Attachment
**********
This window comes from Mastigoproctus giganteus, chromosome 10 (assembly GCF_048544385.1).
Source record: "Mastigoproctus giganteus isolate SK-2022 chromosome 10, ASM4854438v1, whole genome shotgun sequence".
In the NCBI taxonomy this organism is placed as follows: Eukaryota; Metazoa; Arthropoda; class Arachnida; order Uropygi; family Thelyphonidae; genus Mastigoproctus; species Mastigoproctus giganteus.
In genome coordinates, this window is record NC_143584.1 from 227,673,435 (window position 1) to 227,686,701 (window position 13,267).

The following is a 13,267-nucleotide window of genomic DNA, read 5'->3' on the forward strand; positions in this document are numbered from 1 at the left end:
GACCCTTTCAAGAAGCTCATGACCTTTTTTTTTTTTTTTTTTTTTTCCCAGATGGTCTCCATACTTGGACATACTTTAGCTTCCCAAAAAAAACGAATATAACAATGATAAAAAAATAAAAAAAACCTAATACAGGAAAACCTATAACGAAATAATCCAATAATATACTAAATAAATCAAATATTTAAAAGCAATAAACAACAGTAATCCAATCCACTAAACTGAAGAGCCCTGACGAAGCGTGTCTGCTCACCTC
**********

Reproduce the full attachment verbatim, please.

This window comes from Mastigoproctus giganteus, chromosome 10 (assembly GCF_048544385.1).
Source record: "Mastigoproctus giganteus isolate SK-2022 chromosome 10, ASM4854438v1, whole genome shotgun sequence".
In the NCBI taxonomy this organism is placed as follows: Eukaryota; Metazoa; Arthropoda; class Arachnida; order Uropygi; family Thelyphonidae; genus Mastigoproctus; species Mastigoproctus giganteus.
In genome coordinates, this window is record NC_143584.1 from 227,673,435 (window position 1) to 227,686,701 (window position 13,267).

The following is a 13,267-nucleotide window of genomic DNA, read 5'->3' on the forward strand; positions in this document are numbered from 1 at the left end:
GACCCTTTCAAGAAGCTCATGACCTTTTTTTTTTTTTTTTTTTTTTCCCAGATGGTCTCCATACTTGGACATACTTTAGCTTCCCAAAAAAAACGAATATAACAATGATAAAAAAATAAAAAAAACCTAATACAGGAAAACCTATAACGAAATAATCCAATAATATACTAAATAAATCAAATATTTAAAAGCAATAAACAACAGTAATCCAATCCACTAAACTGAAGAGCCCTGACGAAGCGTGTCTGCTCACCTC